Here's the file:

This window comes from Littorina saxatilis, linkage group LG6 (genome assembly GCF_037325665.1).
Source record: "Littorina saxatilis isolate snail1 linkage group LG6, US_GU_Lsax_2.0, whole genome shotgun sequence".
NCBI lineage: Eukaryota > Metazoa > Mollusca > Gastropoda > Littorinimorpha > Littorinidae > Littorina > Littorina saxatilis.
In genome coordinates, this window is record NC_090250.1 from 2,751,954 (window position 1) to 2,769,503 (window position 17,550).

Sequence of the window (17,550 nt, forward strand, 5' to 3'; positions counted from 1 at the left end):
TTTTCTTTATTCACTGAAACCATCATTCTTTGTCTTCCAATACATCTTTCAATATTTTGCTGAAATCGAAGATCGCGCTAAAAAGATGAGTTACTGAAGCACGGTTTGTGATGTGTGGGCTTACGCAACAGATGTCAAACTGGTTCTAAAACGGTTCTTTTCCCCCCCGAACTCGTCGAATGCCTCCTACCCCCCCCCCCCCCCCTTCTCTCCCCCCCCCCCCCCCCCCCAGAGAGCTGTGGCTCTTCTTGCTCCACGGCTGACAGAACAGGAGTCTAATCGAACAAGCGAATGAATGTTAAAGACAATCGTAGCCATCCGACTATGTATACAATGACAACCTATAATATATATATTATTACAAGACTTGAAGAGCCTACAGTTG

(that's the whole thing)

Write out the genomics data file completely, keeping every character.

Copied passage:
This window comes from Littorina saxatilis, linkage group LG6 (genome assembly GCF_037325665.1).
Source record: "Littorina saxatilis isolate snail1 linkage group LG6, US_GU_Lsax_2.0, whole genome shotgun sequence".
NCBI lineage: Eukaryota > Metazoa > Mollusca > Gastropoda > Littorinimorpha > Littorinidae > Littorina > Littorina saxatilis.
In genome coordinates, this window is record NC_090250.1 from 2,751,954 (window position 1) to 2,769,503 (window position 17,550).

Sequence of the window (17,550 nt, forward strand, 5' to 3'; positions counted from 1 at the left end):
TTTTCTTTATTCACTGAAACCATCATTCTTTGTCTTCCAATACATCTTTCAATATTTTGCTGAAATCGAAGATCGCGCTAAAAAGATGAGTTACTGAAGCACGGTTTGTGATGTGTGGGCTTACGCAACAGATGTCAAACTGGTTCTAAAACGGTTCTTTTCCCCCCCGAACTCGTCGAATGCCTCCTACCCCCCCCCCCCCCCCTTCTCTCCCCCCCCCCCCCCCCCCCAGAGAGCTGTGGCTCTTCTTGCTCCACGGCTGACAGAACAGGAGTCTAATCGAACAAGCGAATGAATGTTAAAGACAATCGTAGCCATCCGACTATGTATACAATGACAACCTATAATATATATATTATTACAAGACTTGAAGAGCCTACAGTTG